Hadoop column storage format Parquet now generally available
Thanks to Twitter and Clouderas efforts, Hadoop has a new storage format ready-made for analytic processing.
Little more than three months since the covers were lifted off the project, Parquet has hit its 1.0 milestone.
The Apache Hadoop columnar storage format library is the result of a partnership between Twitter and Cloudera, with the intention to make Parquet a critical cog in next generation Hadoop architecture.
The concept is fairly simple according to Twitter analytics infrastructure engineering manager Dmitriy Ryaboy. Rather than storing records in rows, Parquet makes it possible to stack data on top of each other. As column values share the same type, generic compression is far easier; and because values are stored consecutively, query engines can skip loading unneeded columns.
While an ideal fit for those interested in analytical processing, Ryaboy warns that “implementing a columnar storage format” into a Hadoop-based processing engine is “tricky.”
“Not all data people store in Hadoop is a simple table — complex nested structures abound,” he explains. “For example, one of Twitter’s common internal datasets has a schema nested seven levels deep, with over 80 leaf nodes.”
March’s unveiling was well-received by the wider Hadoop community, with the Parquet contributor list expanding to 18 contributors. Due to the arrival of newcomers from the likes of Criteo and UC Berkeley, plenty of new improvements are in the 1.0 release, such as Java-implemented dictionary encoding and hybrid bit-packing.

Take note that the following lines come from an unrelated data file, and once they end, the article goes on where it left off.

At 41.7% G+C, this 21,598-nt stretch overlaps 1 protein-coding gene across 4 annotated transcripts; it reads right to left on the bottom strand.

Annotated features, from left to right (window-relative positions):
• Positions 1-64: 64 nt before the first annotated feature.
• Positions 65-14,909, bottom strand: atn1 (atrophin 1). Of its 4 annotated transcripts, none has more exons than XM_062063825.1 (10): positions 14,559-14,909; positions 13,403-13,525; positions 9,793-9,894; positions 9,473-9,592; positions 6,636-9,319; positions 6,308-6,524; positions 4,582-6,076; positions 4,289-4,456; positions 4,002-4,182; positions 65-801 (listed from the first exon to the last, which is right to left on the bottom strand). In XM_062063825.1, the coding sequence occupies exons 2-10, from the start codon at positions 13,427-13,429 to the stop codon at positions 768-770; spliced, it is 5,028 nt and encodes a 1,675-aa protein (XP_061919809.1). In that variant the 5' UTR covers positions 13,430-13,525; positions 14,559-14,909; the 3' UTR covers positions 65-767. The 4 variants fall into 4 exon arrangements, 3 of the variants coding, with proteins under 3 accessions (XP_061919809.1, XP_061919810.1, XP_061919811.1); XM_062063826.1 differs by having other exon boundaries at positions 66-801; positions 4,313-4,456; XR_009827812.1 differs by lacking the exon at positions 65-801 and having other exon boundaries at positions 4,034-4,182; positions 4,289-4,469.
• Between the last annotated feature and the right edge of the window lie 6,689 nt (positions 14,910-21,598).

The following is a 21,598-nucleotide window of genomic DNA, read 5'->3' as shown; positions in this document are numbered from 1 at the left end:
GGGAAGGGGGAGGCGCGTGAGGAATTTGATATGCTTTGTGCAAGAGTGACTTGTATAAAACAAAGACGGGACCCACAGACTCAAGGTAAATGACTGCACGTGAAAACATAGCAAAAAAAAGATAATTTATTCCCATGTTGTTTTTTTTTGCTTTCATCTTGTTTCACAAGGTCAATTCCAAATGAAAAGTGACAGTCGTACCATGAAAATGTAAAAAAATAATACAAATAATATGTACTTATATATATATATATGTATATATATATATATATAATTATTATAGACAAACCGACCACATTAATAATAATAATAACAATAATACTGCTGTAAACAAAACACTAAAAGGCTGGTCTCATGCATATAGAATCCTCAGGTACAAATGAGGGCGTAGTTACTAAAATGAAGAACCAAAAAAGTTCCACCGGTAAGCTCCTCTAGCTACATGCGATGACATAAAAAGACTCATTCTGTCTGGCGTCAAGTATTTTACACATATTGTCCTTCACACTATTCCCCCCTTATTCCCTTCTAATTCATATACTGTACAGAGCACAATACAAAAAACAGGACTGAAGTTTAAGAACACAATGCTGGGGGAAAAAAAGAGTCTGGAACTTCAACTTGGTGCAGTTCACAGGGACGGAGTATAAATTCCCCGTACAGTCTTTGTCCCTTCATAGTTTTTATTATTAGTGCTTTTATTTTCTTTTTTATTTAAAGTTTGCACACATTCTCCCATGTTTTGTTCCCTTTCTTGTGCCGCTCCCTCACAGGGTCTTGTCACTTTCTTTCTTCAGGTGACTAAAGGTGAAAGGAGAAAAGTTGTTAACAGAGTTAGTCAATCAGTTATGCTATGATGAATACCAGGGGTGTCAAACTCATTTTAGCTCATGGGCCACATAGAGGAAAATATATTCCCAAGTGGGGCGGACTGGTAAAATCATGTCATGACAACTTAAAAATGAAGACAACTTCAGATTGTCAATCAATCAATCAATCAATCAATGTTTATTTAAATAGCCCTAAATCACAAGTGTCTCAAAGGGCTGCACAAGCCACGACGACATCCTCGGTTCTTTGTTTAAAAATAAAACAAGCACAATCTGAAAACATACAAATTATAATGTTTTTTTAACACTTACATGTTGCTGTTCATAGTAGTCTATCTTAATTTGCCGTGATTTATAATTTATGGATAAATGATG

Like many big data projects, the team has taken a leaf out of Google’s book, adopting the approach put forward by the interactive analysis paper Dremel. Parquet also doesn’t tie itself down to any other existing Hadoop projects.
Parquet contains MapReduce Input and Output format and has support for both the Hadoop 1.0 and 2.0 series APIs. Integration has been achieved with a number of tools in the Hadoop ecosystem, including Hive, Pig, Cascading and the new breed SQL engines Impala and Drill (although the latter is a work in progress), so you can also expect support for all the above.
Ryaboy says that the next major goal for Parquet is to foster a large community backing. If the move to the Apache Incubator is still on the cards, it should be in the best hands to achieve this. The demand for columnar storage in data warehousing is growing too, with products like Amazon RedShift arriving earlier in the year, and it’s high time Hadoop had a project capable of the functionality.
With a number of souped-up query engines appearing in recent months, such as Impala, Drill and the Stinger Initiative for Hive, Parquet could well be a useful flexible companion in the next wave of Hadoop applications.
Parquet image courtesy of couscouschocolat